The Who, What, and How of Standard English What is Standard English? It is the variety of English that is generally acknowledged as the model for the speech and writing of educated speakers. People who speak Standard English are often understood by people who speak different dialects. In recent years, however, the term has more often been used to distinguish the speech and writing of middle-class educated speakers' from the speech of other groups who use non-standard English. One example of nonstandard English that is used by some people is the placing of double negatives in a sentence. For example, There ain't no more milk in the refrigerator. "When you know a language, you know the sounds, the words, and the rules for their combination (From kin and Rodman 93)." In Standard English you must know the "rules" for forming sentences.

Grammar is essential in Standard English. The history of our language is unique and interesting. It began about 600 AD with the several different tribes. These tribes were called the Angles, Saxons, and Jutes. We can divide our language the history of our language into three periods: Old English, Middle English, and Modern English.

Old English runs for the seventh century to 1100 with influences from Norse. Middle English runs form 1000 to 1450 with influences from French. Modern English runs from the 1700's to present. During the 16 th and 17 th century, the prescriptive grammarians developed a basis for Standard English. Recent developments on the English language included the development of the dictionary and the invention of "English Grammar." Another product of the eighteenth century was the invention of "English Grammer." As English came to replace Latin as the language of scholarship, it was felt that one should also be able to control and dissect it, parse, and analyze it, as one could Latin. What happened in practice was that the gramm ical description that applied to Latin was removed and superimposed on English (Roberts 113).

There are advantages and disadvantages to Standard English. One advantage of Standard English is that no matter what dialect you speak, you can have a common ground with Standard English. The media uses Standard English so that different dialects and types of English can understand what is being said. "Black English differs from Standard English not only in its sound but also in its structure (Seymour 341)." People who do not speak "Black English" will be able to understand someone who does speak "Black English." Ken Perkins shows a great example of Black English in his essay.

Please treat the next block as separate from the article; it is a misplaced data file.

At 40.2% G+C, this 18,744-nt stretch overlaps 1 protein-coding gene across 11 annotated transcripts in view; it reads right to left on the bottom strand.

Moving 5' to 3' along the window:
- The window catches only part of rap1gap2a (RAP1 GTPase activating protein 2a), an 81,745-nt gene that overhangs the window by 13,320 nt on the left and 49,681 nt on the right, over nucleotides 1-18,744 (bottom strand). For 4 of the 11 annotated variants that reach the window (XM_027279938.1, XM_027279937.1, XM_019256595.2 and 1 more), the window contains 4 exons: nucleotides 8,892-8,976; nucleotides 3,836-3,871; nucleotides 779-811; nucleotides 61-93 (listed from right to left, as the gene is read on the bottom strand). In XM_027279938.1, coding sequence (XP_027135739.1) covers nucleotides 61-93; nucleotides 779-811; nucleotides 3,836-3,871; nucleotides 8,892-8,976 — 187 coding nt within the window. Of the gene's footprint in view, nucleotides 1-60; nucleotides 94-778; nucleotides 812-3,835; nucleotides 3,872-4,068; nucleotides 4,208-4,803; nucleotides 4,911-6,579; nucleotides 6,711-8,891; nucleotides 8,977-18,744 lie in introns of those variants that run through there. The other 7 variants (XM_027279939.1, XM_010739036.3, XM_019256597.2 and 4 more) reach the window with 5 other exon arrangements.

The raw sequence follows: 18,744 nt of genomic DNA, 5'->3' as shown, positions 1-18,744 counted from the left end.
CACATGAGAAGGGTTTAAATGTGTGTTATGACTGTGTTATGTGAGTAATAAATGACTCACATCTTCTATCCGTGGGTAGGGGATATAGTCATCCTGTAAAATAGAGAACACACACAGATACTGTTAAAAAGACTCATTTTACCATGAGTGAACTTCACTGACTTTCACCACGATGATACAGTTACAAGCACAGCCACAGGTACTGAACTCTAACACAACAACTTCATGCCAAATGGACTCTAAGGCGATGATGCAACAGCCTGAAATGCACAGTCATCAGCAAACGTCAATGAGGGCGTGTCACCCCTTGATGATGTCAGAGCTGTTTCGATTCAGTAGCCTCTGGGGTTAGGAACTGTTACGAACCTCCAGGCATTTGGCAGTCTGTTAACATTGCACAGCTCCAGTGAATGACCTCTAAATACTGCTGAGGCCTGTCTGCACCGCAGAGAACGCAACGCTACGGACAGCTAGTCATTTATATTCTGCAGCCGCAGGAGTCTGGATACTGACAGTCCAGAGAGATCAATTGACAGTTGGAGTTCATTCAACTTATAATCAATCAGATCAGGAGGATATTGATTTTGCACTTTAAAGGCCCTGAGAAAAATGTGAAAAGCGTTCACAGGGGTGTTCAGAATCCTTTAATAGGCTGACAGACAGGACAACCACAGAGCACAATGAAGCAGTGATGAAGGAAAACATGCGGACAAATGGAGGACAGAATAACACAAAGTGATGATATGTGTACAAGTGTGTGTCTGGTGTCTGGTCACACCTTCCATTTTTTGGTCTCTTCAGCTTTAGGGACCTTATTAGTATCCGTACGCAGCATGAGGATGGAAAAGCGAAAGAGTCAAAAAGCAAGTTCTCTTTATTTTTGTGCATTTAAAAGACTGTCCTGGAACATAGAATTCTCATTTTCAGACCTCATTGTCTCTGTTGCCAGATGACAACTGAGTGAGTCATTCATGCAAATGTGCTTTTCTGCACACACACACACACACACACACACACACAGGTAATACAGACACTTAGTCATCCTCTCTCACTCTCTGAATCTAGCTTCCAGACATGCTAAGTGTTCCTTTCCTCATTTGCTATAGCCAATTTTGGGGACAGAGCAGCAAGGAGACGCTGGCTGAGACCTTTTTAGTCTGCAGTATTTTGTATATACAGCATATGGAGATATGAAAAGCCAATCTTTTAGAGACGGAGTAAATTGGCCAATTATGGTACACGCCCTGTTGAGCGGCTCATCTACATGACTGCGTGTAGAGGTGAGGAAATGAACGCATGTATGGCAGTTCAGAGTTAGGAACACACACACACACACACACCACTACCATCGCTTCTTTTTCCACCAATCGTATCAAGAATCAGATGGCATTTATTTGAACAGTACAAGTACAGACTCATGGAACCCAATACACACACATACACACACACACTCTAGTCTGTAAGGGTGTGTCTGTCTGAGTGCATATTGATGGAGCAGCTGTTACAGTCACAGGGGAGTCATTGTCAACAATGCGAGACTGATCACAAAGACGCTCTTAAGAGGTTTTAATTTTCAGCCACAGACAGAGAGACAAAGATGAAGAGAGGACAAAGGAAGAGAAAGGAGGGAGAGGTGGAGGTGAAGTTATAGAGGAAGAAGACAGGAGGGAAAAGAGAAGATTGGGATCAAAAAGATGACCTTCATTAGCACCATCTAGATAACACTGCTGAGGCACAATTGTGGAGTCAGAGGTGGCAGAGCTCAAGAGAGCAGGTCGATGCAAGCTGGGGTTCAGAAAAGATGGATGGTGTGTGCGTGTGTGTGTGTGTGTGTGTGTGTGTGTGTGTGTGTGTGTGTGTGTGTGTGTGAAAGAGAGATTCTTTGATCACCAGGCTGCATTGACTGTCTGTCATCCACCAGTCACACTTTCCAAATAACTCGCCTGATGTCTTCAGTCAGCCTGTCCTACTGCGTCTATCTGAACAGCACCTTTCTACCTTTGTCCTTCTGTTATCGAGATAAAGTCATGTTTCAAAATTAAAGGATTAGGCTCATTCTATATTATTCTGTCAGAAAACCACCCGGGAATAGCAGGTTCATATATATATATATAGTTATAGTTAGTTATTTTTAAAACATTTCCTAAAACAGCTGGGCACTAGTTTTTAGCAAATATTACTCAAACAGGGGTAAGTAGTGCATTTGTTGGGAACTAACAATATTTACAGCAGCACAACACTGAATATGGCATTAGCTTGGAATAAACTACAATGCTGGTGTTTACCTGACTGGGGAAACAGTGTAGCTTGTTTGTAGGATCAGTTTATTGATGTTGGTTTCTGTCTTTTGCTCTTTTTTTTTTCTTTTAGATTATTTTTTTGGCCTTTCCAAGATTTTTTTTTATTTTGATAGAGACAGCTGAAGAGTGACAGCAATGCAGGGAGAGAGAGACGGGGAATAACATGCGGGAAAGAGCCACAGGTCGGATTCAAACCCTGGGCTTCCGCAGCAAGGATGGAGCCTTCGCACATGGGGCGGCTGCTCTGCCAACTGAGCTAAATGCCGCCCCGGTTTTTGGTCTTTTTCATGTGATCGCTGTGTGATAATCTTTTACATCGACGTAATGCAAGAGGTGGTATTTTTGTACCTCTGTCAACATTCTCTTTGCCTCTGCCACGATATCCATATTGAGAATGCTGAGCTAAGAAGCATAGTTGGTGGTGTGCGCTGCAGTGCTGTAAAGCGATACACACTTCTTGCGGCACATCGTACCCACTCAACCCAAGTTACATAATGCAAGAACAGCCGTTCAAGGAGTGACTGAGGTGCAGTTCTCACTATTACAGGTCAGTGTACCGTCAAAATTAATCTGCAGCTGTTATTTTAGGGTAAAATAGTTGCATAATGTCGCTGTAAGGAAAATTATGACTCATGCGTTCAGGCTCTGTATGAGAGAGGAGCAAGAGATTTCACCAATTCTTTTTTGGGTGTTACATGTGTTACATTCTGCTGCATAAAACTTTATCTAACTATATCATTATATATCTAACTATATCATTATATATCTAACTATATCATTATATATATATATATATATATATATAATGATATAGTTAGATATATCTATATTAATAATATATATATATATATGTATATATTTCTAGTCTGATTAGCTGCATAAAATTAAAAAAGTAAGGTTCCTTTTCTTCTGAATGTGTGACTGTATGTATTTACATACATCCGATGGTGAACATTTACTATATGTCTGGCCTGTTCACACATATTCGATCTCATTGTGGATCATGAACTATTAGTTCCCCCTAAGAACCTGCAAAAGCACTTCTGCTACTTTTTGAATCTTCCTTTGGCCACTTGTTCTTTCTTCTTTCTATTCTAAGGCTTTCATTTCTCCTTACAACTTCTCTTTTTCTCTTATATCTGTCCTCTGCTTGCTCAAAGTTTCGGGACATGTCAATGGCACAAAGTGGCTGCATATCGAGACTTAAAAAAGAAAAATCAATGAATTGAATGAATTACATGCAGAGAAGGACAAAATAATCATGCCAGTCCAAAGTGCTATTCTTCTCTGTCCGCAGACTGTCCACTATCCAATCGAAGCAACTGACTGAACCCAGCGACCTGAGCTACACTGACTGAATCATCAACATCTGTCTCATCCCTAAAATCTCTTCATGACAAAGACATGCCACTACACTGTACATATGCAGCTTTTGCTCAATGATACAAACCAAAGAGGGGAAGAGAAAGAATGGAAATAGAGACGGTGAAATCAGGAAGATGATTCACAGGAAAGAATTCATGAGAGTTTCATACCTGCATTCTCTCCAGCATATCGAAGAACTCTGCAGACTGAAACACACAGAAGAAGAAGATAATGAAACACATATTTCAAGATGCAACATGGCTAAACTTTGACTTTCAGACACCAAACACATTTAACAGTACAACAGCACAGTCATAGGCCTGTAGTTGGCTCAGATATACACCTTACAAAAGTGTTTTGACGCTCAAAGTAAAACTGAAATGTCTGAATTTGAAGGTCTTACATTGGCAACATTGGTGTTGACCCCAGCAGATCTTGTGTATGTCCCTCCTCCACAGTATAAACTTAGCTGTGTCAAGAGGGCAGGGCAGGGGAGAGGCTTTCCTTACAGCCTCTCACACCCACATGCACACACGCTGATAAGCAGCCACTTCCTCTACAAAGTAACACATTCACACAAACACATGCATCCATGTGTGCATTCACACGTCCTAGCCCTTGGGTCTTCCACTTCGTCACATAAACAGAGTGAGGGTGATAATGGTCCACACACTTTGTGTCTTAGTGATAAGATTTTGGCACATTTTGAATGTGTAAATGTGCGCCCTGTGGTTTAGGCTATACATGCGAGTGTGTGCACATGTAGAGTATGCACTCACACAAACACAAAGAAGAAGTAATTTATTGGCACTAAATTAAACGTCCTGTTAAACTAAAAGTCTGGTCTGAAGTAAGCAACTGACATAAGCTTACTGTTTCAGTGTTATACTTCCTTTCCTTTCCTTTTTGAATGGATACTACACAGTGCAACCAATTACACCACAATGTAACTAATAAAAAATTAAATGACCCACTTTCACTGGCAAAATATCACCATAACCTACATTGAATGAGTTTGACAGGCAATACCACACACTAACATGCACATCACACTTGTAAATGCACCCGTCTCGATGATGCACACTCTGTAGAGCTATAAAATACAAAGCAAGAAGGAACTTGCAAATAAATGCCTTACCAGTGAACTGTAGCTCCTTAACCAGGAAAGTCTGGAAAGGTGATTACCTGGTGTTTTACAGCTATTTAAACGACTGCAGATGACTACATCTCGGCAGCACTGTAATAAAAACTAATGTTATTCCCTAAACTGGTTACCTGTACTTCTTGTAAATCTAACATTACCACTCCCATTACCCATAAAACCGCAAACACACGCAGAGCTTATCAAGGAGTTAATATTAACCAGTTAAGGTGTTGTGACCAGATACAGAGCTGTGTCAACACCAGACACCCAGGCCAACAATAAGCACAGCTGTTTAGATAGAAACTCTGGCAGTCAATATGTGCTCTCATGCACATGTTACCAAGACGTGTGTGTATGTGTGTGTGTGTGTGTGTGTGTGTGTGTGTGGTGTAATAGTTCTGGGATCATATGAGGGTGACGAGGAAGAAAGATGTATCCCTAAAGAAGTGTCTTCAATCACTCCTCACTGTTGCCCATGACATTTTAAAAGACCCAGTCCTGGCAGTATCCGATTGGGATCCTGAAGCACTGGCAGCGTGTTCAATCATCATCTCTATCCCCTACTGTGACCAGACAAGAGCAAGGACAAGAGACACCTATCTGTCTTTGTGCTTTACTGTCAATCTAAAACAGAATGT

In Black English you might say, "Wassup, Brad?" to ask how are you. In Standard English you would say, "How are you today" (Perkins 365). One disadvantage of Standard English is that people might think that you are "selling out" If you speak in Standard English in a small community where everyone speaks in dialect you will be looked at differently. Uneducated people might assume that you think you are better than everyone else because you speak properly. "In its most general sense, prescriptivism is the view that one variety of language has an inherently higher value that others, and that this ought to be imposed on the whole of the speech community (Crystal 116)." No matter how it is interpreted, however, Standard English in this sense should not be regarded as being necessarily being always correct, since there are many different kinds of languages or dialects. Through our collective language sense, some may be thought beautiful and some ugly, some may live and some may die; but it is all English and it belongs to everyone - to those of us who wish to be careful with it and those who don't care (MacNeil 334).

Standard English is used mostly by the media, schools, and the government. Thus, while the term can serve a useful descriptive purpose providing the context makes its meaning clear.